On the TV in the background is the ending of “Mrs. Doubtfire”, the bestselling cross-dressing movie of all time and beloved by millions.
Well, supposedly. I’d imagine it’s loved the most by people who have gotten divorced and the children they leave behind in broken homes looking desperately for a reason not to blame themselves.
The mother in the movie ends up looking particularly awful. At the beginning of the film, the straw that breaks her back is the insane birthday party Robin Williams is having for his children. She needs to break it up, which makes her look like “The bad guy” one too many times. Funny, I hear that complaint from wives in a lot of places. Most don’t throw their husbands out.
Robin Williams heartbreakingly claims he’ll get counseling, but she won’t hear it. He says it in a way that makes it clear that it was never attempted at any point of the marriage. They get married and raise children for over a decade, but apparently it’s not worth counseling to try and fix it. “Looking Like The Bad Guy” is too awful a burden to bear.
Now Robin Williams needs to prove to a judge, not that he is able to raise the children himself, but that he can keep them in his house sometimes; this is something that will take him months. In the meantime he isn’t even allowed to see them, leading to the conceit of the film where he dresses up as their nanny in order to be near them.
Let’s skip to the end of the film. The middle is wacky and all, Robin Williams plays a shockingly convincing old woman, and the other characters do nothing interesting. Robin Williams has been found out. He’s in front of a judge, who informs him that thanks to the Doubtfire stunt, he is no longer allowed to see his children except for once a week with a supervisor. This despite the fact that even when he was “unstable” or whatever he never did anything at all to harm his children. His wife looks absolutely horrified at the judge’s decision, but says nothing; she knows it’s a bad decision, but she doesn’t say anything.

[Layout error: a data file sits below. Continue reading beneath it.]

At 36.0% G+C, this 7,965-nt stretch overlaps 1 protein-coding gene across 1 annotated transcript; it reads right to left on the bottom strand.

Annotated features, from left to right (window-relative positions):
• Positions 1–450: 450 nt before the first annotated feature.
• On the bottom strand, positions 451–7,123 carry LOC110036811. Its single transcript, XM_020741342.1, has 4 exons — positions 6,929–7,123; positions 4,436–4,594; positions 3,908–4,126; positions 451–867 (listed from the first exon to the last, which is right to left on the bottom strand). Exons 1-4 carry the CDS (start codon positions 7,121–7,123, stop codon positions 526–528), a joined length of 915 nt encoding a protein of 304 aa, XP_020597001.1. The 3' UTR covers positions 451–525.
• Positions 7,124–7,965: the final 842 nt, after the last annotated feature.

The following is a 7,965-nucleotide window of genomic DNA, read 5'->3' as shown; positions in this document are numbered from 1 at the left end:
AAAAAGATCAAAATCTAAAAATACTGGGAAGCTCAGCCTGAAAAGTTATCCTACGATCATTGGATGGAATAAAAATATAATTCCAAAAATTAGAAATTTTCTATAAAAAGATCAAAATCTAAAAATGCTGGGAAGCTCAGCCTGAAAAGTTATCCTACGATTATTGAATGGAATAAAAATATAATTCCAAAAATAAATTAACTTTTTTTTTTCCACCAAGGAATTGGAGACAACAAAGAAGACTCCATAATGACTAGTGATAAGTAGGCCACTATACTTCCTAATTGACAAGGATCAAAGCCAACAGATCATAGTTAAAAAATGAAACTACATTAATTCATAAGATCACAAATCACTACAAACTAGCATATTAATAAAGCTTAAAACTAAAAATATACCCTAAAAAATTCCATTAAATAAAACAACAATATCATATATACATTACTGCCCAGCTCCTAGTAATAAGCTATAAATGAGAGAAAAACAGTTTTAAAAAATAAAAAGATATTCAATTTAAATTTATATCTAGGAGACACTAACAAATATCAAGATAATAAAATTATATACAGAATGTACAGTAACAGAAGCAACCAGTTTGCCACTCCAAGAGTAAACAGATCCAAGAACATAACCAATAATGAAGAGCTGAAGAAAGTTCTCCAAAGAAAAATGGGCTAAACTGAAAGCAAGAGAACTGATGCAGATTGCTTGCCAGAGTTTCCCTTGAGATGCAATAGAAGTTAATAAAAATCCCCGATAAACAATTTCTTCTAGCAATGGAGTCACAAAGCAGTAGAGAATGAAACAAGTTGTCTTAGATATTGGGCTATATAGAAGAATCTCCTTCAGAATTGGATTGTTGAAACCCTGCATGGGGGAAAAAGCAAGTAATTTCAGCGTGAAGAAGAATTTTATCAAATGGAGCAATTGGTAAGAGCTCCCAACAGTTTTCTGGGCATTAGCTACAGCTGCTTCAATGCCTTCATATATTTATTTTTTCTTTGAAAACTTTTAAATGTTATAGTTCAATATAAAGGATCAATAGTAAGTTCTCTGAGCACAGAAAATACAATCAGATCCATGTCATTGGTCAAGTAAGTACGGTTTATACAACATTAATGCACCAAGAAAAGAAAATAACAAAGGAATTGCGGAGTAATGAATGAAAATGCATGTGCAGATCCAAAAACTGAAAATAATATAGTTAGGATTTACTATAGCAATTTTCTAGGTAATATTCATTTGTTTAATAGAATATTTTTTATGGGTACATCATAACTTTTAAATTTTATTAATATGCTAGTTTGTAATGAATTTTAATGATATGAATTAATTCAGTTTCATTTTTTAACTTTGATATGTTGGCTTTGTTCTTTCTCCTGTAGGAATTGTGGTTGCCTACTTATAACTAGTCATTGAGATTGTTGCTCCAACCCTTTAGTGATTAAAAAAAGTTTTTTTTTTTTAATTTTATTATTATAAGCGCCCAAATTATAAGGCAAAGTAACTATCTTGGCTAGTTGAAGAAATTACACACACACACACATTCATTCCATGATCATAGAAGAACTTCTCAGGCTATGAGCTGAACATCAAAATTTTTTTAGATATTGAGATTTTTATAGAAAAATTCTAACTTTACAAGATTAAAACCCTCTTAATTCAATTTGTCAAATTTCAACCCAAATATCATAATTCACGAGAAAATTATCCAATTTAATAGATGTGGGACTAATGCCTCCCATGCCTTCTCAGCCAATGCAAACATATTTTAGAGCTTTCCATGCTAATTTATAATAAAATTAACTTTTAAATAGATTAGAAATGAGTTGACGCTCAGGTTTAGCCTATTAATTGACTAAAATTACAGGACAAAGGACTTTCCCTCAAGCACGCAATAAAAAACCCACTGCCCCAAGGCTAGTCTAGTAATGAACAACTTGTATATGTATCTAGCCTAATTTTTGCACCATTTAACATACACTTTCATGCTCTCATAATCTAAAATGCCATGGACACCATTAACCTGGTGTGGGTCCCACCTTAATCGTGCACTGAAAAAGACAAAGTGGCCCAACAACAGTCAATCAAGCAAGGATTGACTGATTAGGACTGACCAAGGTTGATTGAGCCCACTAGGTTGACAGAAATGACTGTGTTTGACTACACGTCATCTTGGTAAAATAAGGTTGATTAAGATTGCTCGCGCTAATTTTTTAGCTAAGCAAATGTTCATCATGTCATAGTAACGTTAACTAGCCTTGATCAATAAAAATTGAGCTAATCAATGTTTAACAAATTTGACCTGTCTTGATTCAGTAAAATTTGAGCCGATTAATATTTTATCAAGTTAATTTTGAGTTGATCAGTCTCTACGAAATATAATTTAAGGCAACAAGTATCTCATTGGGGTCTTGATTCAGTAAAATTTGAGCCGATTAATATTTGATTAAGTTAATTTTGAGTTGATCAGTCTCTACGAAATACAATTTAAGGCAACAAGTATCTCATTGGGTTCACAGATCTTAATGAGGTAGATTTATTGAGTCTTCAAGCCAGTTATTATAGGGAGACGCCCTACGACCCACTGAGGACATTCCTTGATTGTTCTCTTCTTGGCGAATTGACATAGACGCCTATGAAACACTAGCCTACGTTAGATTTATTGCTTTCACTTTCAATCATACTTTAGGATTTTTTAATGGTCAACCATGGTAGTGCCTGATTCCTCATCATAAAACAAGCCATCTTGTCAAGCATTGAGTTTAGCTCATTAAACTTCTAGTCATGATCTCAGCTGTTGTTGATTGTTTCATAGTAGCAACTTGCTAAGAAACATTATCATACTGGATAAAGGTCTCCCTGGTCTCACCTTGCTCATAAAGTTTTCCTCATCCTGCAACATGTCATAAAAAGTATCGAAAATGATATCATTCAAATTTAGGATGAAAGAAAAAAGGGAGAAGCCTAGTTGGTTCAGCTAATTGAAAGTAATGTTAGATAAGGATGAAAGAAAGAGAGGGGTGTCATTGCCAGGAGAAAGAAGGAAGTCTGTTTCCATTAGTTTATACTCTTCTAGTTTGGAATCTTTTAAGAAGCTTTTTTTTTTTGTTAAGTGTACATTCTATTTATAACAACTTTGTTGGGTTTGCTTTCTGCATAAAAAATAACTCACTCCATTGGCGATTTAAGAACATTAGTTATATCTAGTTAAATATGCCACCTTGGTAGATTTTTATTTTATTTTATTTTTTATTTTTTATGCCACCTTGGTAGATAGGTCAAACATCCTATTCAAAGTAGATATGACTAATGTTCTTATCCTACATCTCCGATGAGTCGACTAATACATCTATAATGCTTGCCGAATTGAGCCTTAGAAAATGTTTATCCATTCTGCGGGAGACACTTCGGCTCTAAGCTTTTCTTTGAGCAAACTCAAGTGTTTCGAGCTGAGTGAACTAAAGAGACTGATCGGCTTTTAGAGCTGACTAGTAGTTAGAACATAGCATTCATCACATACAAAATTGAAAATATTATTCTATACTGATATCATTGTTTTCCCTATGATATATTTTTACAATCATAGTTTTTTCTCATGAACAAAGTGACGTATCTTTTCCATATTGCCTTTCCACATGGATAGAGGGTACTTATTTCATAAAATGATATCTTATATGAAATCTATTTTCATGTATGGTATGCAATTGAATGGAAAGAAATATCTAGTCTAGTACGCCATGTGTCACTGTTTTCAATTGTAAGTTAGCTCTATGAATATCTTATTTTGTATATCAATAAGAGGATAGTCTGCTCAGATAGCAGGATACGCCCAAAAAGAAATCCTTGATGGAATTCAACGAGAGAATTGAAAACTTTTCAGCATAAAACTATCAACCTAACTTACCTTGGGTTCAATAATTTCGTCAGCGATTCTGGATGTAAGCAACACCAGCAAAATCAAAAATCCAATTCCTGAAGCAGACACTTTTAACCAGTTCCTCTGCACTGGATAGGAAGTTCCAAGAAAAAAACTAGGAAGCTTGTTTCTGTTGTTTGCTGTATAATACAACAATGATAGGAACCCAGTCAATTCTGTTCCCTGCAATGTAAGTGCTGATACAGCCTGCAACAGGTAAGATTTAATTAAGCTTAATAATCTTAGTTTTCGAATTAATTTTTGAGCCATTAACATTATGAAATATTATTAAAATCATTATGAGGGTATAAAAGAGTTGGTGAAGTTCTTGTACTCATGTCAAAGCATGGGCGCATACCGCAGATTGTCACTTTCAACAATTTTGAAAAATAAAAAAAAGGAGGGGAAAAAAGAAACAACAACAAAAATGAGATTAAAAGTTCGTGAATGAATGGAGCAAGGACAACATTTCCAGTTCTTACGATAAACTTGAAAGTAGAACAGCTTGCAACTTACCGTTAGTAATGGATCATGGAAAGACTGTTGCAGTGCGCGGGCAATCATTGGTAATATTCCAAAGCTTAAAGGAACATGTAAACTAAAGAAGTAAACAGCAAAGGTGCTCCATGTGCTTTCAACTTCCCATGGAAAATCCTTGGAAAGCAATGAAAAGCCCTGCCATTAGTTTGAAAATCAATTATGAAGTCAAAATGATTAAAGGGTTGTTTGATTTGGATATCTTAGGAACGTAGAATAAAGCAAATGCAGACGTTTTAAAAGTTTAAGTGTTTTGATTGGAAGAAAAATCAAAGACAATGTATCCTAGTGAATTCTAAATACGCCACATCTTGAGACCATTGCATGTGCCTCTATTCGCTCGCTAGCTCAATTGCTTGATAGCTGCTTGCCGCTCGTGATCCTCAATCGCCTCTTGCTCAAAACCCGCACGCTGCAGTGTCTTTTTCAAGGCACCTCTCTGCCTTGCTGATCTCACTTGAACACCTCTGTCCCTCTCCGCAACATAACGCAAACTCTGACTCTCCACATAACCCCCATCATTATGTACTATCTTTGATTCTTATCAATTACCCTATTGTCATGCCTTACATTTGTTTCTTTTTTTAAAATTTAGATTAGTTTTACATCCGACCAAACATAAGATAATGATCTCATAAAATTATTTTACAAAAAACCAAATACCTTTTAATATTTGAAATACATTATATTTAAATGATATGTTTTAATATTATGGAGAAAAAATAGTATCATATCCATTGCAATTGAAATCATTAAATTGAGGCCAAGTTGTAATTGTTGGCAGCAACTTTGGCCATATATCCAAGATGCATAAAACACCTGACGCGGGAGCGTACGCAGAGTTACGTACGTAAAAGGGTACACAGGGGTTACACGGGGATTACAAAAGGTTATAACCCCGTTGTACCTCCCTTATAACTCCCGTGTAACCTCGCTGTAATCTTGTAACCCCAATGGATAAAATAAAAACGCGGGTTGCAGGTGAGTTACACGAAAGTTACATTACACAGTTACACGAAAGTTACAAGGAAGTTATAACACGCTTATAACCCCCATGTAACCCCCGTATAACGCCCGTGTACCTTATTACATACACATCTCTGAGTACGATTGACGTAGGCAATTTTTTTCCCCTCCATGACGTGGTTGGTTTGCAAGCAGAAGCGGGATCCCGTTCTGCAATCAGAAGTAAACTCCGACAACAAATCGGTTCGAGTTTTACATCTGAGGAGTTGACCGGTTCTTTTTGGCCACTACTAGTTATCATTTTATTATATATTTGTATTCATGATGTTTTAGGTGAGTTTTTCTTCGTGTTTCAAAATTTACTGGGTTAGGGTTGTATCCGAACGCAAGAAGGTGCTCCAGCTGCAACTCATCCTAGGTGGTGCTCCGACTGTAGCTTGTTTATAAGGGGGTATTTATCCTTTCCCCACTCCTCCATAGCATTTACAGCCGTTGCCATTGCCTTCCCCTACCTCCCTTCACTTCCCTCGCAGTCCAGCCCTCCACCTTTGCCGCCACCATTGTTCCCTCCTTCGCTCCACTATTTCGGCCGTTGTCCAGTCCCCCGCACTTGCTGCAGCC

Fast forward to a later conversation where she speaks with Robin Williams’ character, who stars in a children’s show. He rightly calls her out on her not saying anything when it was obvious she knew the decision was bad. Her response? She was angry! He HURT her!
Do you get that? He “hurt her”, so she is justified in harming both him and, more importantly, their children, something it was very clear she knew at the time, but did nothing to change out of, apparently, pure spite.
But don’t worry! She has pity on them and permits Robin Williams to see them when he wants to. Robin Williams, of course, thanks her for taking pity and not using her godlike powers to ruin the lives of her family, after several months of spite-induced torture.
The movie ends with Robin Williams talking about how sometimes it’s better for the whole family if mommy and daddy don’t live with each other. Apparently this was added to make actual divorced people feel less guilty after watching divorce wreak a path of destruction throughout the film, where the parties harmed the most are the ones the most innocent. Can’t have divorced people thinking they might have made a mistake, after all.
The end. What a beloved family classic!